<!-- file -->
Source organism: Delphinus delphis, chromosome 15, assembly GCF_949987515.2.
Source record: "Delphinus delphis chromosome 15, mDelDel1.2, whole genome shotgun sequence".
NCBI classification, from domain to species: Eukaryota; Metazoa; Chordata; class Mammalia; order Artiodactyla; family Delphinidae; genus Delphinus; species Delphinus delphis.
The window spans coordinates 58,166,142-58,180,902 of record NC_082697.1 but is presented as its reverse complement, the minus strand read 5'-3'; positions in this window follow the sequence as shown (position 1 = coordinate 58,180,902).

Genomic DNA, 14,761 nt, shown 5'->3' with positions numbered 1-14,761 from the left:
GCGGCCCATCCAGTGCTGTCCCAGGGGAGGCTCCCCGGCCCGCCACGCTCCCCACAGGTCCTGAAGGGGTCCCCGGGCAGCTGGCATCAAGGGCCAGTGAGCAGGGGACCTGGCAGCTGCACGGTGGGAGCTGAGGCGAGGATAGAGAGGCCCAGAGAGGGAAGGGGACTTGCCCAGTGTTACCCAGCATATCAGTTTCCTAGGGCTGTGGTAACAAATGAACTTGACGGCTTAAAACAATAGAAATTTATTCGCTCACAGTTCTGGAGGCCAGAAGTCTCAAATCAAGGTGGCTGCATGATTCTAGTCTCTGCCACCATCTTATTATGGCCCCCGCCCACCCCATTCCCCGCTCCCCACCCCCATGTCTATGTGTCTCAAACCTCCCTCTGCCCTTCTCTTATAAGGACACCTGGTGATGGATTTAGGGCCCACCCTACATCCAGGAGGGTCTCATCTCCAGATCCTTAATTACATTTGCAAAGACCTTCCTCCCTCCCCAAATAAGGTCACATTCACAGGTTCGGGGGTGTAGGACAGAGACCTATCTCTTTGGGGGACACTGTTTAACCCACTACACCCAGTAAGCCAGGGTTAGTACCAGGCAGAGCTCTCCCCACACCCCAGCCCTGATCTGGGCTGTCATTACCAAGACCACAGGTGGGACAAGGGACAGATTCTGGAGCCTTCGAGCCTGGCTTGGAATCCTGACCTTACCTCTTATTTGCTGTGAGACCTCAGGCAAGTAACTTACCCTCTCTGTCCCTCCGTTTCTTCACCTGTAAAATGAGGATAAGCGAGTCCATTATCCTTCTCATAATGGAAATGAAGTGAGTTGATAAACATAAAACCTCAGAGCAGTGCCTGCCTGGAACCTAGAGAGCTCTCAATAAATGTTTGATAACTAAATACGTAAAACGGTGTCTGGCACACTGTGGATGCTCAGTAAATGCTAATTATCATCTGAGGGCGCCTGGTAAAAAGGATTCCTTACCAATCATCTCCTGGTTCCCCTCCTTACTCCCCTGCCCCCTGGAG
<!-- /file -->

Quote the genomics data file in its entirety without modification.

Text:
Source organism: Delphinus delphis, chromosome 15, assembly GCF_949987515.2.
Source record: "Delphinus delphis chromosome 15, mDelDel1.2, whole genome shotgun sequence".
NCBI classification, from domain to species: Eukaryota; Metazoa; Chordata; class Mammalia; order Artiodactyla; family Delphinidae; genus Delphinus; species Delphinus delphis.
The window spans coordinates 58,166,142-58,180,902 of record NC_082697.1 but is presented as its reverse complement, the minus strand read 5'-3'; positions in this window follow the sequence as shown (position 1 = coordinate 58,180,902).

Genomic DNA, 14,761 nt, shown 5'->3' with positions numbered 1-14,761 from the left:
GCGGCCCATCCAGTGCTGTCCCAGGGGAGGCTCCCCGGCCCGCCACGCTCCCCACAGGTCCTGAAGGGGTCCCCGGGCAGCTGGCATCAAGGGCCAGTGAGCAGGGGACCTGGCAGCTGCACGGTGGGAGCTGAGGCGAGGATAGAGAGGCCCAGAGAGGGAAGGGGACTTGCCCAGTGTTACCCAGCATATCAGTTTCCTAGGGCTGTGGTAACAAATGAACTTGACGGCTTAAAACAATAGAAATTTATTCGCTCACAGTTCTGGAGGCCAGAAGTCTCAAATCAAGGTGGCTGCATGATTCTAGTCTCTGCCACCATCTTATTATGGCCCCCGCCCACCCCATTCCCCGCTCCCCACCCCCATGTCTATGTGTCTCAAACCTCCCTCTGCCCTTCTCTTATAAGGACACCTGGTGATGGATTTAGGGCCCACCCTACATCCAGGAGGGTCTCATCTCCAGATCCTTAATTACATTTGCAAAGACCTTCCTCCCTCCCCAAATAAGGTCACATTCACAGGTTCGGGGGTGTAGGACAGAGACCTATCTCTTTGGGGGACACTGTTTAACCCACTACACCCAGTAAGCCAGGGTTAGTACCAGGCAGAGCTCTCCCCACACCCCAGCCCTGATCTGGGCTGTCATTACCAAGACCACAGGTGGGACAAGGGACAGATTCTGGAGCCTTCGAGCCTGGCTTGGAATCCTGACCTTACCTCTTATTTGCTGTGAGACCTCAGGCAAGTAACTTACCCTCTCTGTCCCTCCGTTTCTTCACCTGTAAAATGAGGATAAGCGAGTCCATTATCCTTCTCATAATGGAAATGAAGTGAGTTGATAAACATAAAACCTCAGAGCAGTGCCTGCCTGGAACCTAGAGAGCTCTCAATAAATGTTTGATAACTAAATACGTAAAACGGTGTCTGGCACACTGTGGATGCTCAGTAAATGCTAATTATCATCTGAGGGCGCCTGGTAAAAAGGATTCCTTACCAATCATCTCCTGGTTCCCCTCCTTACTCCCCTGCCCCCTGGAG